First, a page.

(a) A lawyer or law firm may sell or purchase all or part of a law practice, including goodwill, in accordance with this rule.
(b) The selling lawyer, or the selling lawyer’s legal representative, in the case of a deceased or disabled lawyer, shall provide written notice of the proposed sale to each current client whose legal work is subject to transfer, by certified mail, return receipt requested, to the client’s last known address. The notice shall include the following information:
(2) the identity of the purchasing lawyer or law firm, including the office address(es), and a brief description of the size and nature of the purchasing lawyer’s or law firm’s practice;
(3) that the client may object to the transfer of its legal work, may take possession of any client files and property, and may retain counsel other than the purchasing lawyer or law firm;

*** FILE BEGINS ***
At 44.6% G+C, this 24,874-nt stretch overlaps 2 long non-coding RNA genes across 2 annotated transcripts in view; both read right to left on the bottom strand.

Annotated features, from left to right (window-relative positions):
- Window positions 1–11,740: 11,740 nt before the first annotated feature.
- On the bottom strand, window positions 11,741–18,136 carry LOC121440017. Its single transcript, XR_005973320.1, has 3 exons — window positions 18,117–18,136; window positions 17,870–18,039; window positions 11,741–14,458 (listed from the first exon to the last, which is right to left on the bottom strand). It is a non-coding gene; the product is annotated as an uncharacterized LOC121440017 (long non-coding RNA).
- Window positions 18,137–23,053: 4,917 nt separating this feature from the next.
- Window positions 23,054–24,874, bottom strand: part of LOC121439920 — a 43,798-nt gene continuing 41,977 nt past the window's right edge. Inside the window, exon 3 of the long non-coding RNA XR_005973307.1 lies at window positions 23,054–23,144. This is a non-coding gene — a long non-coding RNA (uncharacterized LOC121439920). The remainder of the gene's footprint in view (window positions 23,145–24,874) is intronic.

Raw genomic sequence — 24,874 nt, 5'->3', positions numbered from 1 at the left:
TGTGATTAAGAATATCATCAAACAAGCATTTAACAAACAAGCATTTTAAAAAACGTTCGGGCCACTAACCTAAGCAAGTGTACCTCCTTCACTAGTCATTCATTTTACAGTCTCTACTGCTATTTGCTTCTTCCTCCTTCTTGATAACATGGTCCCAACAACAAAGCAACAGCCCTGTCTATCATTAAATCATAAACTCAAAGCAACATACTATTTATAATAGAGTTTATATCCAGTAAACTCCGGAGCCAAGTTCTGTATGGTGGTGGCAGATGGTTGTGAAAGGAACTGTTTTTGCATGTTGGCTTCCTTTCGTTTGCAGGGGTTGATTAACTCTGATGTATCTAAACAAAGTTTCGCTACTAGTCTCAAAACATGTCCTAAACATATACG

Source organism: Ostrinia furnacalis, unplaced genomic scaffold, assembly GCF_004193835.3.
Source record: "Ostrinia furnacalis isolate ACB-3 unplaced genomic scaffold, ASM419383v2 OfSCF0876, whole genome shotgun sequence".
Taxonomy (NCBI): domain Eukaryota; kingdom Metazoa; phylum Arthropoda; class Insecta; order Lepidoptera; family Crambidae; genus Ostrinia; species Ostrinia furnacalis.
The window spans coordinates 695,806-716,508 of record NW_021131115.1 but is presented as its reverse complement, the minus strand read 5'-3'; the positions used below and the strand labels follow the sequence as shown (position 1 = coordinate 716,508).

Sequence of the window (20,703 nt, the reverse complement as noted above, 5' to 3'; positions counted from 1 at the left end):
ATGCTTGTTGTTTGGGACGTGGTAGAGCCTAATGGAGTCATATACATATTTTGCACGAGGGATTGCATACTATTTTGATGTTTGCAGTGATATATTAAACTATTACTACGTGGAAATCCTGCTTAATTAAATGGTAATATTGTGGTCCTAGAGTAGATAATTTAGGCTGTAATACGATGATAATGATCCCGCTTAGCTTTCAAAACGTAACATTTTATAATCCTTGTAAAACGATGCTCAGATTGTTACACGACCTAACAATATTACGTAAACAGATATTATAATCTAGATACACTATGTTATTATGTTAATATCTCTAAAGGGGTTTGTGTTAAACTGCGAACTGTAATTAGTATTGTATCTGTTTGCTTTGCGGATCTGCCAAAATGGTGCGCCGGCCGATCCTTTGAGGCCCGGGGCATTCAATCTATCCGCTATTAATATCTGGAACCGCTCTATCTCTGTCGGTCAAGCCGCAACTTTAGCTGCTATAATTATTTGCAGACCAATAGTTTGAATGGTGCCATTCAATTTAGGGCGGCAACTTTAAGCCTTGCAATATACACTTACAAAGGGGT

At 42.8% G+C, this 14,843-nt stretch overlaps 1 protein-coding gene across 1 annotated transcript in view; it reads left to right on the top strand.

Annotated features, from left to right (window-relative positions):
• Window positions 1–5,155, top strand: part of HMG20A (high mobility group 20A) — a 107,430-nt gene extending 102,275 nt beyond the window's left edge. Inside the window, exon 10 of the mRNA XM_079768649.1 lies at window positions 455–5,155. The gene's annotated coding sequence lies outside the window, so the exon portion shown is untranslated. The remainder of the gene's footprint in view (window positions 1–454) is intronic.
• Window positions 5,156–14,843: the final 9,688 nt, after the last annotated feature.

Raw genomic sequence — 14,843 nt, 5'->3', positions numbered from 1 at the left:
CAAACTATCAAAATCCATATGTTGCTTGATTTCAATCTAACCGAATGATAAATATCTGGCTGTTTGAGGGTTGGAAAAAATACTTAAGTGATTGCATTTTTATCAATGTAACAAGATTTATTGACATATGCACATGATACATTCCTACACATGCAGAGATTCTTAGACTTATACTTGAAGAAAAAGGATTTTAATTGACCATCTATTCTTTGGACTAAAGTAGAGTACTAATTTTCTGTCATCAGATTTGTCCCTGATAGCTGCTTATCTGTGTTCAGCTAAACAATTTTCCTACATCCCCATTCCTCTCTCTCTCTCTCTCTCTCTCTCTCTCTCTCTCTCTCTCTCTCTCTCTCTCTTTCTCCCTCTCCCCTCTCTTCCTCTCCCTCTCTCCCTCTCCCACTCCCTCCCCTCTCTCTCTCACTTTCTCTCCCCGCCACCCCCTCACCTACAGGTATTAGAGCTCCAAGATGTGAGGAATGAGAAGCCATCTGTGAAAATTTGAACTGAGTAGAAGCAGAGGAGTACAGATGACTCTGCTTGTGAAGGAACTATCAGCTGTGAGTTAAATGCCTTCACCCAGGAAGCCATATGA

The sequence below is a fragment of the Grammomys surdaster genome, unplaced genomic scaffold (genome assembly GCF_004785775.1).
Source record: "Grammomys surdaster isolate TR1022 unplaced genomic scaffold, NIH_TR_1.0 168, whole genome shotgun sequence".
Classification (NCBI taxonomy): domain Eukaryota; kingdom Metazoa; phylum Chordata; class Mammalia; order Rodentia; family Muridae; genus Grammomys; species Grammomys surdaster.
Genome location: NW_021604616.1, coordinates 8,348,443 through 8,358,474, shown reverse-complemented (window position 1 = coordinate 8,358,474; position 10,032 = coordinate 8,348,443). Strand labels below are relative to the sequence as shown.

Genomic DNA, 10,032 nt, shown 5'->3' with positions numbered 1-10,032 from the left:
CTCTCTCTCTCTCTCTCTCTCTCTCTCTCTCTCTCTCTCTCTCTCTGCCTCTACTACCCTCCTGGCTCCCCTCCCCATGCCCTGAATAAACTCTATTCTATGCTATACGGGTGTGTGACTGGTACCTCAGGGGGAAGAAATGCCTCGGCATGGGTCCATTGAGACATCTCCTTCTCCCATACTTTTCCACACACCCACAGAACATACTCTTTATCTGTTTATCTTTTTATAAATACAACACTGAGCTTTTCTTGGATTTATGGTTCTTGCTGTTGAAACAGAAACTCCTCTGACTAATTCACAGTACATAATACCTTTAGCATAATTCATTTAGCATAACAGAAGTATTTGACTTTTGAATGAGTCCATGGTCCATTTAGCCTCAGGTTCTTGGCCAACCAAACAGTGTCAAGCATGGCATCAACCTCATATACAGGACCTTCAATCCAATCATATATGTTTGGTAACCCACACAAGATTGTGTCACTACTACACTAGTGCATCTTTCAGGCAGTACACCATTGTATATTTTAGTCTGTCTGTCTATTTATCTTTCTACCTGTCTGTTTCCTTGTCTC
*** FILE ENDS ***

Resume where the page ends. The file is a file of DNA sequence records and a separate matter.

(4) that the client’s legal work will be transferred to the purchasing lawyer or law firm, who will then take over the representation and act on the client’s behalf, if the client does not object to the transfer within forty-five (45) days after the date the notice was mailed; and
(5) whether the selling lawyer will withdraw from the representation not less than forty-five (45) days after the date the notice was mailed, whether or not the client consents to the transfer of its legal work.
(c) The notice may describe the purchasing lawyer or law firm’s qualifications, including the selling lawyer’s opinion of the purchasing lawyer or law firm’s suitability and competence to assume representation of the client, but only if the selling lawyer has made a reasonable effort to arrive at an informed opinion.
(d) If certified mail is not effective to give the client notice, the selling lawyer shall take such steps as may be reasonable under the circumstances to give the client actual notice of the proposed sale and the other information required in subsection (b).
(e) A client’s consent to the transfer of its legal work to the purchasing lawyer or law firm will be presumed if no objection is received within forty-five (45) days after the date the notice was mailed.